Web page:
Was this a political strategy to hamper BJP rule in Gujarat?  Does this incident threaten the BJP’s Gujarat hegemony? Modi’s Kurukshetra is after all where he started his conquest of Lutyens Delhi. But this is not the question that needs the answer. The protest by the Dalit community is not only to seek justice from the those at the helm but also from the social conscience of India over the atrocities they have faced since independence. It would be inappropriate of us to tag them as Dalit and still retain their identity of being an outcaste. The people of this community in Gujarat began an “Asmita Yatra’ from Ahmadabad on 5th August to Una converging on the 15th of August. This padyatra by the people was aimed at encouraging their brothers and sisters to give up this task of disposing the cattle and cleaning sewer and demanding government jobs with “Your mother, you take care of it” being slogan of these protest. 10 demands were put forward by the community leaders to government which include alternative livelihood options, reservation for Dalits under the reservation act, allotment of land for Dalit families, strong legal framework to fight atrocities against Dalits, ensuring that people from the community do not work as manual scavengers and implementation of Forest Rights Act of which demand of agriculture land being main. They have come up with essential demand as they understood the centrality of landlessness as a basic cause of vulnerability for them.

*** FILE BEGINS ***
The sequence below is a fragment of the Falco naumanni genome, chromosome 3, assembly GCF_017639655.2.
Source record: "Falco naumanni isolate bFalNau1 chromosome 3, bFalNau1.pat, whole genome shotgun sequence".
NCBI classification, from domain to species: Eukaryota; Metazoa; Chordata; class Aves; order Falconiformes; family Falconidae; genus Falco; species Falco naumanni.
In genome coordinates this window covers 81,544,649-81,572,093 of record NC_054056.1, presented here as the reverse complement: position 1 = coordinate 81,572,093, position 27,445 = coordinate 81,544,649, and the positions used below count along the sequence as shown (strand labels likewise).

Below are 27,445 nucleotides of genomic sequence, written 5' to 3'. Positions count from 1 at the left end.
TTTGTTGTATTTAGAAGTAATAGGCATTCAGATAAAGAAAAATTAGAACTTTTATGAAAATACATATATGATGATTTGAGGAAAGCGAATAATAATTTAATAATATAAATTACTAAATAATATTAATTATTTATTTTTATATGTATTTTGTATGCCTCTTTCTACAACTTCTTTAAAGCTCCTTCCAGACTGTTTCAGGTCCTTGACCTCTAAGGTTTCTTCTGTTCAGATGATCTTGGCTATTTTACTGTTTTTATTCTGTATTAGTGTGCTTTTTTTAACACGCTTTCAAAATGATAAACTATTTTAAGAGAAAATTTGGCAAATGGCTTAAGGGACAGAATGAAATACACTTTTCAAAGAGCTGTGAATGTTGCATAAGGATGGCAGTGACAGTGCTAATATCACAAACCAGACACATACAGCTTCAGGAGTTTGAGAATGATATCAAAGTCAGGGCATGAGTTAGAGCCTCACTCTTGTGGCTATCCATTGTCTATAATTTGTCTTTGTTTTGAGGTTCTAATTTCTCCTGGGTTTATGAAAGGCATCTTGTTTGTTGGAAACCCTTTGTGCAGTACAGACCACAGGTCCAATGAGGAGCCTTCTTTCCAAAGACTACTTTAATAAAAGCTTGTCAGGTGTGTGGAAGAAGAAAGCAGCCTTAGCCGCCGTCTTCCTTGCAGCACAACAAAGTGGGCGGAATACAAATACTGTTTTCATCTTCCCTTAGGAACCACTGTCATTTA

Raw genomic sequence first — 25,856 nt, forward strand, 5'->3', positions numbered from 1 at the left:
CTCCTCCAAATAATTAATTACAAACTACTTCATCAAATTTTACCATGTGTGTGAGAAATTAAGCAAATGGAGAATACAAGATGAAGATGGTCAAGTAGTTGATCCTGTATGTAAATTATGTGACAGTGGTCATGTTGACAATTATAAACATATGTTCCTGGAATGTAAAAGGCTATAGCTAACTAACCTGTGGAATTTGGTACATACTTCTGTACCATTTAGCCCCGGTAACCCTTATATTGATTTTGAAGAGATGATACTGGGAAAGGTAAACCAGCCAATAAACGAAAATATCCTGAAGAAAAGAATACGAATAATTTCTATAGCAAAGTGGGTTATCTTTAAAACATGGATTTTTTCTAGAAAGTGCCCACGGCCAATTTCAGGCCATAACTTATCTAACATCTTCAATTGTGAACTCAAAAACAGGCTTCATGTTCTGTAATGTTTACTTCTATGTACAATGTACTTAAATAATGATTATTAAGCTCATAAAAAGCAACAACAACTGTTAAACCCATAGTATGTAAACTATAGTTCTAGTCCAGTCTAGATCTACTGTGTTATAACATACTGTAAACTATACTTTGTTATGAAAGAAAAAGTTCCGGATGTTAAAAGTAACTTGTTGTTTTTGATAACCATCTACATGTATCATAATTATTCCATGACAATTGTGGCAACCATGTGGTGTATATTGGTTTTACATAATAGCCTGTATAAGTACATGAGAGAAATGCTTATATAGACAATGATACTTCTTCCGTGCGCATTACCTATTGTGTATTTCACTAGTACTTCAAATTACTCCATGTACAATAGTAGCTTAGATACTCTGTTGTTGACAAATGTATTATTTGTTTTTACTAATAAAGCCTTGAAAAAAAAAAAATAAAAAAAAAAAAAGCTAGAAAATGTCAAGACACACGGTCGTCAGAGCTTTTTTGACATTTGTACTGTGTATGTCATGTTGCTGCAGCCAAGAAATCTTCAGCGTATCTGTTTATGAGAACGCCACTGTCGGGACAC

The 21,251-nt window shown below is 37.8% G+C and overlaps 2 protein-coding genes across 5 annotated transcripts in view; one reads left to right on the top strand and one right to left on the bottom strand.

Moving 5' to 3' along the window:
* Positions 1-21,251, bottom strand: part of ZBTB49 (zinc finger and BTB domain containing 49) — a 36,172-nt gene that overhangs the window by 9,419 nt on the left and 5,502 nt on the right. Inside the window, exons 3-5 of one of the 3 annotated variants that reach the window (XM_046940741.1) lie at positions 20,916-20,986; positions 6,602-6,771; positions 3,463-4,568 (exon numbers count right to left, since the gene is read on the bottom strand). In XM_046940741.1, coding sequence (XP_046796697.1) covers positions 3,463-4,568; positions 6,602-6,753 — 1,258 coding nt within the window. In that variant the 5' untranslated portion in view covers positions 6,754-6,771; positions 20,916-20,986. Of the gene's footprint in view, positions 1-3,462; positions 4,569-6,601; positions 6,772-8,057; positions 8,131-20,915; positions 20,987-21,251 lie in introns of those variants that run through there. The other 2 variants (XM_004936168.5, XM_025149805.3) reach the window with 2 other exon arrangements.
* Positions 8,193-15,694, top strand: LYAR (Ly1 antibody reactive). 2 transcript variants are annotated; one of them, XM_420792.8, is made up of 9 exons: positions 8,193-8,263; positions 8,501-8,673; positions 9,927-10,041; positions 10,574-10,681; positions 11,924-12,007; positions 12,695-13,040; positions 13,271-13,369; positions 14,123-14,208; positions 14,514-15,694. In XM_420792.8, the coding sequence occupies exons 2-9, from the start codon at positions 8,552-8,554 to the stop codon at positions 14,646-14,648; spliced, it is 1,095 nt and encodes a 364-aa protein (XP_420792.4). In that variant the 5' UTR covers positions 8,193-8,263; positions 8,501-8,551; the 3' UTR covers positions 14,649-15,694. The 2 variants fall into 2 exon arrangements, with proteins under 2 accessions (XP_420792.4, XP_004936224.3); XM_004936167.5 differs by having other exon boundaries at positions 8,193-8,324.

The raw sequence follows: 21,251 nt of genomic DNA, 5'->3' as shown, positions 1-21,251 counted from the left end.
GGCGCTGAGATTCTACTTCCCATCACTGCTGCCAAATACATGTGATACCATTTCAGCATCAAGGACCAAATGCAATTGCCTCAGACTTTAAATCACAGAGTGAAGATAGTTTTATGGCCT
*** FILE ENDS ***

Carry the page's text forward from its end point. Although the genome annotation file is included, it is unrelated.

These people are awakened and seeking justice for all the atrocities they faced, all the issues that the successive Central and State Government have ignored. We recently commemorated Dr Babasaheb Ambedkar on his 125TH BIRTH ANNIVERSARY nationwide. Ambedkar was not only one of the greatest reformers and academician this nation has produced. More importantly he brought the backward communities in light giving them opportunity to come out of the century old oppression. If any of the individual of 21st century from Dalit community is in forefront in any of the field contributing in nation’s growth, the success is dedicated to Ambedkar. Political parties conducting such a big grandeur event to honour Ambedkar is harsh reality of playing vote bank politics on these people. But this game of deception backfired and Dalit people are standing upto the poltical parties and not just get played on by the strategy in the name of their God like leader. If we go on statistical basis, Dalit people contribute 16% of total population but still have hands on less than 5% of resources. This simple data highlights the situation of these people. However the UNA spark will definitely be turned into a fire that will be difficult to be extinguished and once nationwide mobilization begins than even the people of other backward community will join them. India cannot progress, unless all of India can progress.